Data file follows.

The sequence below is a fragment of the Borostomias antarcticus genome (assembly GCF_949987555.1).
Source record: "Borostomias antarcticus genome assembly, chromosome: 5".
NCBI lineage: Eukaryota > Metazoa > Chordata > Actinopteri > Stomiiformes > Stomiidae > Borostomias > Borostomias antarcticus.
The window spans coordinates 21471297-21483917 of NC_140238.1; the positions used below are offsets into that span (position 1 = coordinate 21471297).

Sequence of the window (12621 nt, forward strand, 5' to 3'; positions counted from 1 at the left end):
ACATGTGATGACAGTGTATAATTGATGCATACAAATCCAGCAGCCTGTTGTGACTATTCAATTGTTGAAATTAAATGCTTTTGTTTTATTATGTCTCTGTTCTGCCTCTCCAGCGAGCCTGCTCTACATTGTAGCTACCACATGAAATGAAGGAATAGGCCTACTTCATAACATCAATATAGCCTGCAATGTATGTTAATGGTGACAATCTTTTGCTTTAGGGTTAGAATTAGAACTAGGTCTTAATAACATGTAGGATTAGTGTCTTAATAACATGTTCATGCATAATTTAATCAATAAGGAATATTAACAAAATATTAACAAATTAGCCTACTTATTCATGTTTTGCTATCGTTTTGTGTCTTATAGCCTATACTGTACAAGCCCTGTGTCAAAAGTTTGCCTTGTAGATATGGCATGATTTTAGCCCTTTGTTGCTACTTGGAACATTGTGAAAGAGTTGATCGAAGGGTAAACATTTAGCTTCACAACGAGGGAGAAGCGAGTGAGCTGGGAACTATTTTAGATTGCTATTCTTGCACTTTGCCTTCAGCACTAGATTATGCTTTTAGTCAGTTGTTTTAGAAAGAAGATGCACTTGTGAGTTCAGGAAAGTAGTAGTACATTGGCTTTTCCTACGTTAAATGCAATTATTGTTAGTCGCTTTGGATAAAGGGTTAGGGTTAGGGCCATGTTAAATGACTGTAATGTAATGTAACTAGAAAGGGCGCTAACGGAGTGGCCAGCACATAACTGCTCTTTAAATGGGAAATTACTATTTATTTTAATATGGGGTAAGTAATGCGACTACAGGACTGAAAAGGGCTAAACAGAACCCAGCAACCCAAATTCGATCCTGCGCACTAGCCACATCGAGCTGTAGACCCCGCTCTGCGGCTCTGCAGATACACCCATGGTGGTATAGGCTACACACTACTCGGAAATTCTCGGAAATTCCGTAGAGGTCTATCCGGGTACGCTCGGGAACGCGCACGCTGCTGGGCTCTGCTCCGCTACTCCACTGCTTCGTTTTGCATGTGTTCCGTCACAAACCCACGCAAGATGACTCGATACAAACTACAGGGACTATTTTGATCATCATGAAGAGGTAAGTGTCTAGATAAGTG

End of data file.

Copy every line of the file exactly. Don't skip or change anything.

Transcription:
The sequence below is a fragment of the Borostomias antarcticus genome (assembly GCF_949987555.1).
Source record: "Borostomias antarcticus genome assembly, chromosome: 5".
NCBI lineage: Eukaryota > Metazoa > Chordata > Actinopteri > Stomiiformes > Stomiidae > Borostomias > Borostomias antarcticus.
The window spans coordinates 21471297-21483917 of NC_140238.1; the positions used below are offsets into that span (position 1 = coordinate 21471297).

Sequence of the window (12621 nt, forward strand, 5' to 3'; positions counted from 1 at the left end):
ACATGTGATGACAGTGTATAATTGATGCATACAAATCCAGCAGCCTGTTGTGACTATTCAATTGTTGAAATTAAATGCTTTTGTTTTATTATGTCTCTGTTCTGCCTCTCCAGCGAGCCTGCTCTACATTGTAGCTACCACATGAAATGAAGGAATAGGCCTACTTCATAACATCAATATAGCCTGCAATGTATGTTAATGGTGACAATCTTTTGCTTTAGGGTTAGAATTAGAACTAGGTCTTAATAACATGTAGGATTAGTGTCTTAATAACATGTTCATGCATAATTTAATCAATAAGGAATATTAACAAAATATTAACAAATTAGCCTACTTATTCATGTTTTGCTATCGTTTTGTGTCTTATAGCCTATACTGTACAAGCCCTGTGTCAAAAGTTTGCCTTGTAGATATGGCATGATTTTAGCCCTTTGTTGCTACTTGGAACATTGTGAAAGAGTTGATCGAAGGGTAAACATTTAGCTTCACAACGAGGGAGAAGCGAGTGAGCTGGGAACTATTTTAGATTGCTATTCTTGCACTTTGCCTTCAGCACTAGATTATGCTTTTAGTCAGTTGTTTTAGAAAGAAGATGCACTTGTGAGTTCAGGAAAGTAGTAGTACATTGGCTTTTCCTACGTTAAATGCAATTATTGTTAGTCGCTTTGGATAAAGGGTTAGGGTTAGGGCCATGTTAAATGACTGTAATGTAATGTAACTAGAAAGGGCGCTAACGGAGTGGCCAGCACATAACTGCTCTTTAAATGGGAAATTACTATTTATTTTAATATGGGGTAAGTAATGCGACTACAGGACTGAAAAGGGCTAAACAGAACCCAGCAACCCAAATTCGATCCTGCGCACTAGCCACATCGAGCTGTAGACCCCGCTCTGCGGCTCTGCAGATACACCCATGGTGGTATAGGCTACACACTACTCGGAAATTCTCGGAAATTCCGTAGAGGTCTATCCGGGTACGCTCGGGAACGCGCACGCTGCTGGGCTCTGCTCCGCTACTCCACTGCTTCGTTTTGCATGTGTTCCGTCACAAACCCACGCAAGATGACTCGATACAAACTACAGGGACTATTTTGATCATCATGAAGAGGTAAGTGTCTAGATAAGTG